On the typical calendar of a Colorado election year, the Republican and Democratic county assemblies don't stand out to most voters who are waiting until August primaries, or even November, to express their preferences.
In reality, though, those assemblies can be pivotal. And in El Paso County, both major parties will be convening on Saturday, April 10 — Democrats at Palmer High School, Republicans at the University of Colorado at Colorado Springs — to deal with contested races and to choose delegates for the upcoming state conventions.
Here's a closer look at what to expect.
Three GOP contests
Republicans are duking it out in three county races: sheriff, clerk and recorder, and commissioner District 5, which covers the core of Colorado Springs.
Sheriff Terry Maketa is seeking a third term after helping persuade voters in 2006 to give the sheriff three terms instead of limiting them to two, like most other county officials.
In January, Maketa said he wouldn't run but later changed his mind. He's come under fire since then for raising a female employee's pay by 85 percent in less than three years, condoning a dispatcher's nude modeling and allegedly protecting her against discipline, and keeping a detective on county payroll even after that detective was charged with two felonies. (See "Star treatment," cover story, March 11.)
Those activities aren't lost on Maketa's opponent, Monument Police Chief Jake Shirk, whose brochure states he has "no tolerance for unprofessional or tawdry behavior." Shirk pledges to adopt a new code of conduct, increase street patrols and never ask for a tax increase.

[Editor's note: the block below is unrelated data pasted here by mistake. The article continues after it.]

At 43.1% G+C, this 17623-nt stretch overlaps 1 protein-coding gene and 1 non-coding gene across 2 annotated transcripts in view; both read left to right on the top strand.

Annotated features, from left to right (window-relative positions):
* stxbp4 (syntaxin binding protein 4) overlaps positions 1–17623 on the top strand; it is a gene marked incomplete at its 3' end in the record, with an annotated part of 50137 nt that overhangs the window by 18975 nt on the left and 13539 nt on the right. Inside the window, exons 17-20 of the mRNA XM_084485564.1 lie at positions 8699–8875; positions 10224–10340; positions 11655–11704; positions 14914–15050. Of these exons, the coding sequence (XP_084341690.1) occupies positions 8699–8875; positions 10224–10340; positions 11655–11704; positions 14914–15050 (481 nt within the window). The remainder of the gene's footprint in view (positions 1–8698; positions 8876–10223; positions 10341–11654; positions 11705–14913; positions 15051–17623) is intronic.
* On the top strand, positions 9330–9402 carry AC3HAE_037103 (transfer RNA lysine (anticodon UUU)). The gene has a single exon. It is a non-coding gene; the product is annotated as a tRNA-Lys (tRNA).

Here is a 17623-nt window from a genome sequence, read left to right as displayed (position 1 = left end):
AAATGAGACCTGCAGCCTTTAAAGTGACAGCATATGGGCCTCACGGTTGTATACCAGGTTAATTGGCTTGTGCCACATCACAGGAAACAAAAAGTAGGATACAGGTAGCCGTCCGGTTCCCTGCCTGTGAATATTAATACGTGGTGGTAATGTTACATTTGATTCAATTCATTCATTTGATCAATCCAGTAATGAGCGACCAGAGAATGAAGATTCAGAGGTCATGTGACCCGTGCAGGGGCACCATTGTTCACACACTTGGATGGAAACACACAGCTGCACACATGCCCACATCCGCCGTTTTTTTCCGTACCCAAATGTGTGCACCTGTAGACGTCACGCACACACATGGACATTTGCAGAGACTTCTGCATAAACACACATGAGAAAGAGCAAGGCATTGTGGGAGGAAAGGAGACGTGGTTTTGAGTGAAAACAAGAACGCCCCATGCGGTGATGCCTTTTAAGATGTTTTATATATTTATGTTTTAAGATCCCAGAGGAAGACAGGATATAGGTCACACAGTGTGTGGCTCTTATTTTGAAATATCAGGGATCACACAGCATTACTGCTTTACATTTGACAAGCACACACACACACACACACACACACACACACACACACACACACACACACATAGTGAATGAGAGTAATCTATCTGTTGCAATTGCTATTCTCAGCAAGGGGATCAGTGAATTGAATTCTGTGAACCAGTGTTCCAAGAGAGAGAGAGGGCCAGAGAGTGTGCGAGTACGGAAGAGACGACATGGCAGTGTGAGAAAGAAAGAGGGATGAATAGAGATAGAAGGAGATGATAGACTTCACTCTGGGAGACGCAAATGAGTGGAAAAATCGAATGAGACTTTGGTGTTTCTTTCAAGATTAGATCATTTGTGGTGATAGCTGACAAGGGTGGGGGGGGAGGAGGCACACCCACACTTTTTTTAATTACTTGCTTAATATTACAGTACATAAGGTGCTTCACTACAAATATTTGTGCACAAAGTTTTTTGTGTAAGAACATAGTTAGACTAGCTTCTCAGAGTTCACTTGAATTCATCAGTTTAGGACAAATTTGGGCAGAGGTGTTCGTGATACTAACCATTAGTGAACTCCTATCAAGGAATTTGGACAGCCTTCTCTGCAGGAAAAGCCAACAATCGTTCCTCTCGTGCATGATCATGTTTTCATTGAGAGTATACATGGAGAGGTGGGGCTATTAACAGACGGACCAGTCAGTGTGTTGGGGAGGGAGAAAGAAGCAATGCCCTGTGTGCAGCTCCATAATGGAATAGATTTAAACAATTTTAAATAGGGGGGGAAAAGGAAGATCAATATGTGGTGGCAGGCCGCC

Whether that's enough to secure a spot on the primary ballot is anyone's guess. In his first two races, Maketa kept opponents off the primary ballot by winning handily at the assembly. Shirk needs at least 30 percent of the roughly 1,440 delegates attending Saturday's assembly to make the ballot. If he gets at least 10 percent, he could petition onto the ballot, which would require him to collect 7,904 signatures of registered voters by May 27.
"I can tell you I'm working hard, making lots of calls," says Shirk. "How it's going to turn out, I'm not going to wager a guess. I feel very optimistic."
Teri Goodall, Maketa's campaign spokeswoman and former undersheriff, predicts Maketa will capture at least 80 percent of the delegates, essentially securing victory if Shirk doesn't try to petition onto the ballot. No Democrat has filed to run.
"I think this very well could be it," she says. "We're pretty confident."
Squarely in Maketa's corner is term-limited Commissioner Wayne Williams, now running for clerk and recorder. Williams says Maketa has saved taxpayers money by building a detox facility and using civilians to supplement patrol deputies' work. He defends the sheriff against criticism that arose from the Independent's reports, saying, "The mere allegation of something is not proof of it."
Williams' GOP opponent for clerk and recorder is term-limited Treasurer Sandra Damron.
"We're fighting for top line," Williams says, referring to the assembly's biggest vote-getters being listed first on the primary ballot. Damron says top-line placement guarantees nothing; she notes her opponent had top line when she won her first primary race, in 2002.
"My expectation is that I'll get on the ballot, but I don't take anything for granted, which is why we're making phone calls," Damron says. "This year, people are paying attention to who's running and the qualifications."
A third candidate, Charles Corry, has also been attending Republican club meetings, sending e-mails and contacting delegates.